Bureaucracy Inaction: Old Georgetown Board doesn’t really do anything about the new dorm
Before we all ended up on a rapid downward spiral, drunk on the sight of tentative sketches, thankfully, the Old Georgetown Board made the non-decision we all needed to be yanked back to reality.
The architects have repeatedly assured the student body, no doubt utterly terrified by the spitting revulsion it emitted after seeing the initial design, that this design is far from final, and this was reflected in the information session given by Sasaki at the OGB meeting yesterday.
The Board decided they will “wait until [they] take any action,” meaning that the Northeast Triangle dorm still has a long way to go before the Board makes an official decision to approve or disapprove it. This presentation was intended to present some facts about plans for the new dorm; it was not the final case for approval.
The “take no action” resolution by the three-man Old Georgetown Board came at around 10 a.m., on the heels of a 30-minute presentation by Gregory Janks, a member of Sasaki Associates, the architecture firm hired by Georgetown University to design the Northeast Triangle dorm.
While approval of the dorm’s design was not expected at Wednesday’s hearing, the litany of criticisms offered by members of the board suggested it would be some time before the proposal receives the OGB’s blessing.
Chief among the board’s complaints were concerns that the dorm might eat up valuable green space on the campus – replacing it with what OGB chairman David Cox described as “a chute between the long side of the new building and the long side of the Reiss building.”
Janks countered with a claim that the design of the Northeast Triangle dorm preserves 50 percent of the open space in what is now a secluded green area.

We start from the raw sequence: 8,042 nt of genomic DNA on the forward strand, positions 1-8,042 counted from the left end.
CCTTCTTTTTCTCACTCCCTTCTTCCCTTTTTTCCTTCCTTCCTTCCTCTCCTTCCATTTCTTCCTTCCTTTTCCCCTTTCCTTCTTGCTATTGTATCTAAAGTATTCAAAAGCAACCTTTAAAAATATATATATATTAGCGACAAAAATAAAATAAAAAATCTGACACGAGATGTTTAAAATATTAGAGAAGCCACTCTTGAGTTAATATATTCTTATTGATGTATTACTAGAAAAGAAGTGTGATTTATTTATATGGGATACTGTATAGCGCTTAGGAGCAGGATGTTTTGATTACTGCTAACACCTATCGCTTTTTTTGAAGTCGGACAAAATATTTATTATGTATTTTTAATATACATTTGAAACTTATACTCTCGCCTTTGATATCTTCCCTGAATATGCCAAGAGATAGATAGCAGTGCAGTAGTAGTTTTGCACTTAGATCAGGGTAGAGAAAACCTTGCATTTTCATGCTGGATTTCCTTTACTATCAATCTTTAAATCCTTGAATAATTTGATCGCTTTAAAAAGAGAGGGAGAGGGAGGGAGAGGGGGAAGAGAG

The OGB had the last word, however, with Tim Dennée, a historian in the D.C. Historic Preservation Office, commenting, “I think there is an unfortunate expedience that is driving this project.”
Through the architectural nuance and bureaucratic back-and-forth, though, the hearing was able to provide insight into what additional effects the ambitious 2010 Campus Plan might have on the Hilltop. Mr. Janks made continual reference to two additional sites for new student housing – Harbin Terrace and the Kober Cogan facility, which is currently owned by Medstar Georgetown University Hospital.
Janks noted that construction of all three proposed dorms would create around 700 new beds on campus, a figure he claimed was necessary to meet the university’s goal of having 90 percent of all students live on the Hilltop by 2025.
Time constraints then turned the conversation to the already-approved plan for a new athletic training facility next to the McDonough arena. Talk within the OGB gravitated towards the finer points of the architectural design – the number of recesses in its external walls, the re-articulation of certain arches, and, seemingly most important, the width of things called “mullions.”
Sensing little controversy and impending drowsiness, Vox quietly left the hearing room.
Photo courtesy Sasaki Associates